By HaRav Dov Begon
Rosh HaYeshiva, Machon Meir
The Talmud teaches (Berachot 25a), “Three require mercy: a good king, a good year and a good dream. A good king, as it says, ‘Like water courses is the king’s heart in the Lrd’s hand; He directs it wherever He wishes’ (Proverbs 21:1).” Just as a farmer controls water flow, irrigating whichever field he wishes, so too, a king’s heart is at G-d’s disposal to direct however He wishes. It follows that we must beseech G-d to show mercy and turn the hearts of our leaders in the right direction, and all the more so, to send His people good leaders who will lead them in the right direction.
Our sages declared that “we do not appoint a leader over the community without the community’s prior approval.” In other words, the community must select its leaders. The question is therefore asked: What makes a good leader, and what must his characteristics be? Rabbi Abraham Isaac Kook explains:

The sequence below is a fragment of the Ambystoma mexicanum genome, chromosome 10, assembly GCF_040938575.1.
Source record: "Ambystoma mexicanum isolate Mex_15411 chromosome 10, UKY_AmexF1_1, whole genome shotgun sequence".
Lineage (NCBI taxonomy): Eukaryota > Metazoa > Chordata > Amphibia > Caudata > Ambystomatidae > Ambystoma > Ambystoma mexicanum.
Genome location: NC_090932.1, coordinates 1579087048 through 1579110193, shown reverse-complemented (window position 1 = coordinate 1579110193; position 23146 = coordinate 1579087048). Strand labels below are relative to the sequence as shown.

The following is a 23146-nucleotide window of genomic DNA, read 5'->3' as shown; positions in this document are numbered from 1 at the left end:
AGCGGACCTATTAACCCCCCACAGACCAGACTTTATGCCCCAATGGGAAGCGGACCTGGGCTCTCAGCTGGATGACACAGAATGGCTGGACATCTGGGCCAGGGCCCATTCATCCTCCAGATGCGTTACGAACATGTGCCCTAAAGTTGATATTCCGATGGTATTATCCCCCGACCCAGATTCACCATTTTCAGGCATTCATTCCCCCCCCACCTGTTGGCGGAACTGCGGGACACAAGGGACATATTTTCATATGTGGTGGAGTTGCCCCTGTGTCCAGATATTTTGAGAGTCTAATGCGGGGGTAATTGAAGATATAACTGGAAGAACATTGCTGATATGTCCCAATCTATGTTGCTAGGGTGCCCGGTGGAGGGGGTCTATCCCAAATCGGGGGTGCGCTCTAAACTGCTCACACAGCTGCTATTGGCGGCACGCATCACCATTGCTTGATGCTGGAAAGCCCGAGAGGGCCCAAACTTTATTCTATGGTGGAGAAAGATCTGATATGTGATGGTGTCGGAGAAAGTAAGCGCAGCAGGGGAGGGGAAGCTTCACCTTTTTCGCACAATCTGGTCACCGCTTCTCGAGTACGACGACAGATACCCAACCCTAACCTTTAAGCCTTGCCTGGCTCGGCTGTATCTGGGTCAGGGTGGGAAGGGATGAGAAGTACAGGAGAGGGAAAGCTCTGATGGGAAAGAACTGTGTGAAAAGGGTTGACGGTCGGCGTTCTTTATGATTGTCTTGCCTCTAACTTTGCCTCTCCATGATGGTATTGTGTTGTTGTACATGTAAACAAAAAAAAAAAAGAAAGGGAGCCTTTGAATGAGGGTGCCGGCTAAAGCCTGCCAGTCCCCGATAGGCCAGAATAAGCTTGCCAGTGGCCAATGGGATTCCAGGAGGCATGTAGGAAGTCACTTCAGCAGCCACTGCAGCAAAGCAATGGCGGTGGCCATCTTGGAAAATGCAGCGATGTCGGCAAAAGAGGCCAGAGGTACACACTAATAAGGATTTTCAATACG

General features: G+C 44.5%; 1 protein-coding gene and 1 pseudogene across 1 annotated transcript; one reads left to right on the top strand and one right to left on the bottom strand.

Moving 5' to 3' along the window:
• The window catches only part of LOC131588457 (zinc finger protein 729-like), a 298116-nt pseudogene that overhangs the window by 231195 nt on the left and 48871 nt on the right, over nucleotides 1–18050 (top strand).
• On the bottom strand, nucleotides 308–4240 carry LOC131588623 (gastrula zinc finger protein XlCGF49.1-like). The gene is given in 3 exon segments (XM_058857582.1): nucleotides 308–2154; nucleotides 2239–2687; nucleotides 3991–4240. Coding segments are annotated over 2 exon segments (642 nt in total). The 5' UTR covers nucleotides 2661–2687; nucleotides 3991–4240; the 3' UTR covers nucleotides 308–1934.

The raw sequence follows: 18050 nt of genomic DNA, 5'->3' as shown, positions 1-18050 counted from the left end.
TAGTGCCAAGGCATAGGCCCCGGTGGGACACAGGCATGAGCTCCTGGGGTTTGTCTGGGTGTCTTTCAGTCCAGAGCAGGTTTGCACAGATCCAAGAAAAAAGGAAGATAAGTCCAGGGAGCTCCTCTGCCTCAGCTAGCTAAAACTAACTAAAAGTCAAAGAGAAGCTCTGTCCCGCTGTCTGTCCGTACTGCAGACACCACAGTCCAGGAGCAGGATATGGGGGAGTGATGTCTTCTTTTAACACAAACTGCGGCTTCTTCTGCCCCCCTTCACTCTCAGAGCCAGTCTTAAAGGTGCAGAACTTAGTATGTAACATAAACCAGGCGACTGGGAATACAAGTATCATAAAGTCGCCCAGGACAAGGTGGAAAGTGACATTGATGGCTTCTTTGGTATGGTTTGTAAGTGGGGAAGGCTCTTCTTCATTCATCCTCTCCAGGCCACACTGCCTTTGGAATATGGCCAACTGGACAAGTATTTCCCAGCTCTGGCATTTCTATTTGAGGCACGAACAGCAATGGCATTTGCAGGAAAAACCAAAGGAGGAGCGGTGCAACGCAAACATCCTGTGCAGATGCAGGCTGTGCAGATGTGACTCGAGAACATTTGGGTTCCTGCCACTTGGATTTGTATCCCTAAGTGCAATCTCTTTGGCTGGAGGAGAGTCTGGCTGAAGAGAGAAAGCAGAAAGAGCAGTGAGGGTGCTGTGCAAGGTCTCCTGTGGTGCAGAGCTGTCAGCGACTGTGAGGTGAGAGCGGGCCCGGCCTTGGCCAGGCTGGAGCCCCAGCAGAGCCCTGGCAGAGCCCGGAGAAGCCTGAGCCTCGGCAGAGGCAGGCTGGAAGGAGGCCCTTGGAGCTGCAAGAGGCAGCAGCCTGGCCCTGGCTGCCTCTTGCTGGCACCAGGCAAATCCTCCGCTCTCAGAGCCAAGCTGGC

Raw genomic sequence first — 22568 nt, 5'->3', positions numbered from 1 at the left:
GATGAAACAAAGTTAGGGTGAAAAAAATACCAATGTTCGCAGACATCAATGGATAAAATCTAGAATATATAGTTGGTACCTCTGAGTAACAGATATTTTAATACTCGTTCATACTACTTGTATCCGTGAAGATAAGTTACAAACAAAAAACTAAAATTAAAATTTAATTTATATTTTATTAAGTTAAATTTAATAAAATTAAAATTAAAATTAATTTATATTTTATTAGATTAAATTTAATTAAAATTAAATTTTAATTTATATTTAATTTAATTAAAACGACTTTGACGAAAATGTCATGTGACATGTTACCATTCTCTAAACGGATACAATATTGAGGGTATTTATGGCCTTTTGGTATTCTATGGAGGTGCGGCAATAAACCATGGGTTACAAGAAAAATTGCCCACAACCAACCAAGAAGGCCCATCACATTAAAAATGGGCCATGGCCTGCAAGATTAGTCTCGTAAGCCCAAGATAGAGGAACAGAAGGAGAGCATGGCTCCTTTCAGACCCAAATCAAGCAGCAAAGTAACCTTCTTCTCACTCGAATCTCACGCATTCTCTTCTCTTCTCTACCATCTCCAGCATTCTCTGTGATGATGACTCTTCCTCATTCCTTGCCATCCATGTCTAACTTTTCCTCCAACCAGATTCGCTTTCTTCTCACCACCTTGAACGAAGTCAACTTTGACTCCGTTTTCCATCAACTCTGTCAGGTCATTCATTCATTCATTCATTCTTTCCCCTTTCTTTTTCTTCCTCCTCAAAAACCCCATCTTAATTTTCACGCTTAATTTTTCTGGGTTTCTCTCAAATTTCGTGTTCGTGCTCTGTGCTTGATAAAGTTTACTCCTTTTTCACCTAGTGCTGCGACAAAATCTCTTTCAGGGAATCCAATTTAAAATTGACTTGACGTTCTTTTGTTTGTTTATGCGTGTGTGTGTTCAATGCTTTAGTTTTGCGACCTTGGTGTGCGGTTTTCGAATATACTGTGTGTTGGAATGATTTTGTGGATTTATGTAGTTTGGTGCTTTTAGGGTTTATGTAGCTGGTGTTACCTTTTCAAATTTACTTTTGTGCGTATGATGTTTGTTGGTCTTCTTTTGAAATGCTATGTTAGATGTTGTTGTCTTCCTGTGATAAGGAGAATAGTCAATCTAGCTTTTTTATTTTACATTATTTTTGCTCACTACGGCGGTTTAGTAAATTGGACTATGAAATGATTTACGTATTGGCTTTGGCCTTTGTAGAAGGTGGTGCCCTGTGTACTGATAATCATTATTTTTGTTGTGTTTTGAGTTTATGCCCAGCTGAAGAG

“There are three virtues associated with a good leader. The first is holiness -- possession of a pristine soul and a pure heart. This trait is associated with the idealistic person who acts exclusively on behalf of the public good, without any vested interest. The second is that he must be very wise so that he can lead his community sagaciously. The third is that he must be a man of formidable appearance, with an eloquent tongue that captures the heart of the masses. In other words, he must be popular. Our priorities must be as follows: First comes purity of heart, then wisdom, and only then popularity. Yet when the order is reversed and popularity takes precedence over the essence, purity of heart, then that leadership goes awry and the nation suffers.” (Ein Aya, Berachot, page 262)
Let us all beseech G-d that we should merit to select the best leadership to lead the Jewish People in the good land, along the twisted, winding road leading up to Complete Redemption.
Longing for complete salvation,